There comes a point in your career when you really want to leverage others. The problem is that often you hire someone and give them a project or task, and what they come back with is No Where Near what you were after.
A few issues could be in play: 1) you may not have given clear instructions, 2) your staff person is lazy and incompetent or 3) they haven’t yet learned what it means to turn in quality work.
If you think the problem is #2, well, you know what to do. If your problem is #1 or #3, your staff might think their job is to start something, spin their wheels a bit, then come back to you with a few vague ideas and a lot of questions.
I once worked with a team member who was very new. She was sharp and had made the mistake of asking me a question that I didn’t know the answer to, so I turned the question back to her to research and summarize.
Half a day later, what I got back was a document filled with a selection of excerpts from web research, complete with a variety of fonts and sizes, and no real organization or conclusion. It was hardly something that you’d want to put your name on and share with others unless you were looking for a reason to start a new career.
At this point, I began my kind but firm lesson with her on what it means to turn in quality work to your manager. She quickly realized the errors of her ways and corrected course. The result was pleasing. All along though, I was thinking to myself, wouldn’t it be great to be able to really tell people how this whole “I give you an assignment and you do it right” thing works without having to wade through ill-written and unsupported results? Don’t get me wrong, I love developing staff, but there’s something cathartic about being able to hand them a piece of paper and say “read this” and then talk together about what it means…before another tragedy arrives in your inbox.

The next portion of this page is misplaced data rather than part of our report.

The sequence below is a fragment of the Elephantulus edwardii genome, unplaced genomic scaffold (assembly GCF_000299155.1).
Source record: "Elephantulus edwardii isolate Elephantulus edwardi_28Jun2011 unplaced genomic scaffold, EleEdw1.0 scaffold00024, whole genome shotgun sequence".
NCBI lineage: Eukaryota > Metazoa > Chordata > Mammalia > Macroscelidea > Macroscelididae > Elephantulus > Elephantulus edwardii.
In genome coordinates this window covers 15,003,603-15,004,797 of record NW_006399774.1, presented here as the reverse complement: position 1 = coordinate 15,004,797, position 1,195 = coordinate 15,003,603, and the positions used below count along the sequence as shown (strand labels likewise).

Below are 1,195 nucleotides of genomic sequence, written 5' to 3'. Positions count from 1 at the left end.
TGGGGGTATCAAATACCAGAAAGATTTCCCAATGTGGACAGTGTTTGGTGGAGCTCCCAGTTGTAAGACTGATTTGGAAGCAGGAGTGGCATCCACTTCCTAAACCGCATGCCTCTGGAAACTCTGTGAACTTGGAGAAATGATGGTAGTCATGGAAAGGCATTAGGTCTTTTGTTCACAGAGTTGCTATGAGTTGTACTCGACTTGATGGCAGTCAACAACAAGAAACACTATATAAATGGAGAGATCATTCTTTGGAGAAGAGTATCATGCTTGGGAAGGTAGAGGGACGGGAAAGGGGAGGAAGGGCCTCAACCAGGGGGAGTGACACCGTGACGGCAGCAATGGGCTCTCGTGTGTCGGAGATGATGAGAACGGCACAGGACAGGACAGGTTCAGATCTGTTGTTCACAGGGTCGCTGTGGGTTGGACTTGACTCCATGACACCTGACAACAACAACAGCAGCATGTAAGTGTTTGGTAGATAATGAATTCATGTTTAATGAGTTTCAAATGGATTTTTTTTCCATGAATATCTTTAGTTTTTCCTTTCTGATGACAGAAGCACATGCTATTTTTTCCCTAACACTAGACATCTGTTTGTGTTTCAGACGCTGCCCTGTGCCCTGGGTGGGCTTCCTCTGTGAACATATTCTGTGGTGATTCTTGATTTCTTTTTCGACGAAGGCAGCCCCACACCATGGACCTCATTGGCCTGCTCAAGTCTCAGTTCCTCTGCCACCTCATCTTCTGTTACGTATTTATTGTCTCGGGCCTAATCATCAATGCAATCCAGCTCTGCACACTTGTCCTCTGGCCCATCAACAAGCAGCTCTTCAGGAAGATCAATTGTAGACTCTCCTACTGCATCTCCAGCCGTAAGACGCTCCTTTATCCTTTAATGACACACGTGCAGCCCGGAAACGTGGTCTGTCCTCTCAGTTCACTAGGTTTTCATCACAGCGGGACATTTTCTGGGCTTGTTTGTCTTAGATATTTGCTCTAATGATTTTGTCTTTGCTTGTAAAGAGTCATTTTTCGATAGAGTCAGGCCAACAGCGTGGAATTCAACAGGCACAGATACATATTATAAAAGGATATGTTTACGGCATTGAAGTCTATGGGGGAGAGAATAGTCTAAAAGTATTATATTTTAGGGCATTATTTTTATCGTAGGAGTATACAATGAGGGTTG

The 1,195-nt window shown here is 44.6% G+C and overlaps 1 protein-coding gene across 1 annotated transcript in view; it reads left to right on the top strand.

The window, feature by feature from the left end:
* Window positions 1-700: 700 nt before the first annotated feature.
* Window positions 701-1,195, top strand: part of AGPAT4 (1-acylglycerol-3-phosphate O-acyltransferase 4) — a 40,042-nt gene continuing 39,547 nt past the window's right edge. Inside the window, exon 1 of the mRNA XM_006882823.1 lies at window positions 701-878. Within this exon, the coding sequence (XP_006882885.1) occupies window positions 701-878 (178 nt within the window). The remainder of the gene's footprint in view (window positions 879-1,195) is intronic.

Enter the Doctrine of Complete Staff Work. When I first read this, it instantly resonated with me like the need for a third monitor. I WILL HAND THIS TO MY STAFF AND MAKE THEM READ IT AND ALL ASSIGNMENTS WILL MAGICALLY BE TURNED IN NEEDING ONLY A NOD OF MY HEAD TO BE COMPLETE. Maybe that’s a bit lofty, but it does help express one’s deep desire not to clean up the crap that you know your staff are fully capable of cleaning up themselves.
To take matters into my own hands, I adapted the original document specifically for professional services. The original is fabulous on its own, but does assume that someone is fully trained in their job (and that’s not exactly how we work). The adaptation fits our industry better by giving more flexibility for asking questions along the way without precluding the production of quality work.
So, please, take this masterpiece and share it with your team. Help them help you. It may scare some, but that’s your job. Then go grab coffee with a friend because you will have far less work to do reviewing, correcting and fixing the little things.